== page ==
Anonymous
Anonymous asked in SportsBaseball · 1 month ago

Will MLB get away from analytics ?

Snell should not have been pulled from the game. Analytics has no place in MLB. Martin, Weaver, Alston, Lasorda, Anderson, Williams, Dark, Tanner, Torre, Stengel and other Managers who’ve won World Series would have kept Snell in the game. Go by your gut not some computer or geeks. 

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  • David
    Lv 7
    4 weeks ago
    Favourite answer

    You don't want to overwork your pitchers, but come on!  It's not like you had to save his arm for the next game!  Can you imagine Jack Morris being pulled out of the 1991 World Series Game 7 due to a high pitch count???  

  • 4 weeks ago

    Depends what "metric" you are looking at.  Using stats to determine infield shifts will continue to be a constant.  Metrics will continue to be used to scout new talent and trade prospects, because it's the lazy man's way to scout while doing CYA: "I recommended the 5 guys with highest velo's; not my fault they didn't work out."  The Snell/Cash thing about "statistically hitters do much better the third time around against a pitcher" probably will be a batter-by-batter decision, except for the most slavish front offices.  The Dodgers probably won't admit it, but they won the WS this year because they deviated from their metric-driven approach of prior years, i.e., "We want everyone to hit long fly balls every at-bat even with two strikes, because, statistically, fly balls result in more HRs and fewer outs than ground balls."  The Dodgers scored a lot of runs this WS by just putting balls in play with RISP; something they didn't do in prior playoffs that they lost.   

  • 4 weeks ago

    I am going to say no, because the low-paid Rays made it all the way to #2 by sticking to the analytics. Furthermore, managers and club executives want to keep their jobs/maximize their incomes-so they are going to be conservative and thus play by the numbers. This is similar to the "prudent man rule" in investment management. 

    The Rays provided a better return on investment in terms of their much lower overhead, than even the Dodgers. The "loser" Rays baseball professionals will be highly desired by other clubs if the Rays do not want them anymore. 

    That being said, I see why fans might prefer guts baseball over data baseball. 

  • 4 weeks ago

    Baseball has been a statistical game for decades, analytics is the natural progression from statistics. You can't get away from the evolution of knowledge.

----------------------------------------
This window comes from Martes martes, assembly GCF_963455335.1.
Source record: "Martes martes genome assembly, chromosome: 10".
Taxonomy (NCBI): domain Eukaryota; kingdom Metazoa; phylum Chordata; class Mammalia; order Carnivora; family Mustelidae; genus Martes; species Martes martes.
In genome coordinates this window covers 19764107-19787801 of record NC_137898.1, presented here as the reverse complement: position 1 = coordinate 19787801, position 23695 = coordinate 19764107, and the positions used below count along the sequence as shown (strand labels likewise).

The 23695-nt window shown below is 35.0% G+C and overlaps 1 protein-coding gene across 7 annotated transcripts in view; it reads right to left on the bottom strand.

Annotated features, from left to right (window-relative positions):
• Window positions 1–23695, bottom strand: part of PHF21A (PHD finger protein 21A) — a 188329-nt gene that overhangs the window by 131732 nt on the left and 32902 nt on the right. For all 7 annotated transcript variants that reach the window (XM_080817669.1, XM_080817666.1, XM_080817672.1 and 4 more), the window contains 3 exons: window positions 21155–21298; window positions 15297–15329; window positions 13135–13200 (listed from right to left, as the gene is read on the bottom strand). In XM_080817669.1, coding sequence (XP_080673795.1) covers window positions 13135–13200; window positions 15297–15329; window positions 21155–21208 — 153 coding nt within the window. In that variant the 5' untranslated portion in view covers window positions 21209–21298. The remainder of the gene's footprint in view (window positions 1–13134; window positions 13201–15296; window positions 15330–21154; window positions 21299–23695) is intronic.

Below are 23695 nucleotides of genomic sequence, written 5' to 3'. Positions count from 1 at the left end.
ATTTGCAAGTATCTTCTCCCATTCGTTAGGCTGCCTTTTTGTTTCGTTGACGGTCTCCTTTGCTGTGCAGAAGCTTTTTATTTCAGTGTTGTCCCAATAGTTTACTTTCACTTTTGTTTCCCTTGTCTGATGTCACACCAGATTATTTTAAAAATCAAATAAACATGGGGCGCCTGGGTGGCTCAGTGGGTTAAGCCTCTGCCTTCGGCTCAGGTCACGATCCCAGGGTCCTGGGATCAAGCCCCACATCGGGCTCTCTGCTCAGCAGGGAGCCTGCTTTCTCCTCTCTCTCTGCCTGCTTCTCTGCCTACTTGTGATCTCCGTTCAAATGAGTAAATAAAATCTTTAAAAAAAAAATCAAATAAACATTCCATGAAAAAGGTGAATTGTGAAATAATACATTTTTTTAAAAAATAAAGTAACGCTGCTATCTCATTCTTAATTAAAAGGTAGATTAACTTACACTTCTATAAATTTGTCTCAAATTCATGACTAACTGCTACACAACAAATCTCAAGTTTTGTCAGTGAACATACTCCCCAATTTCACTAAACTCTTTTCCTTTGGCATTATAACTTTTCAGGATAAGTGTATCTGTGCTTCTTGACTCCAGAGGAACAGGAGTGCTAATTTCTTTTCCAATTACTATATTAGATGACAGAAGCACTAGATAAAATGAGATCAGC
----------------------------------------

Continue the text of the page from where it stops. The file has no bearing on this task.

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  • Any statistic is an analytic.  I know this is hard for people, but this means batting average, home runs, RBI's, ERA, saves...all of it in the bin.

    I'm not sure what the right decision was, and neither do you.  What if they leave him in and he gets lit up?  

    But let's play hypothetical: if a decision has a 1 in 9 chance of working, would you go with the 8 in 9 chance it won't work or the 1 in 9 chance it will work?  Try going with the 1 in 9 chance in the real world and see how that goes (hint- it will end badly).

    Every single one of the managers you listed have had decisions blow up in their face.  They've failed.  They didn't use analytics because 30-40 years ago the information wasn't readily available.  

  • 4 weeks ago

    There's a lot of discussion about that after last night. Rather they do or not remains to be seen next season. Some teams probably will back off.

  • bill
    Lv 5
    4 weeks ago

    Now managers like Cash can avoid responsibilities by saying a computer made me do it.

  • No, the reality is Analytics is being used in all sports now, especially Baseball and all 4 Teams in The NLCS and ALCS are strong proponents of Analytics.

  • 4 weeks ago

    Probably not.... because just as many "talking heads" seem to be saying that analytics is what built the Dodgers....and what allowed the Rays to get to the World Series in the first place.

    What's more, the Dodgers clinched the Series using the dreaded "bullpen game" model....using SEVEN pitchers, not one of whom makes over $2.5 million.... With more teams being owned by investment groups with a full staff of analytical bean-counters watching the "bottom line," I'm guessing a dozen other teams are drooling over the thought of never having to pay $20 million a year for a pitcher again.

  • 4 weeks ago

    You're overreacting in the opposite direction. There's A place for analytics. The information is valuable when used correctly.  It just should not be the only deciding factor.  Its a game played by humans.  As such there's A feel to a game.  A manager needs to balance the use of analytics with the feel for the game.  Cash ignored the latter and paid the price.

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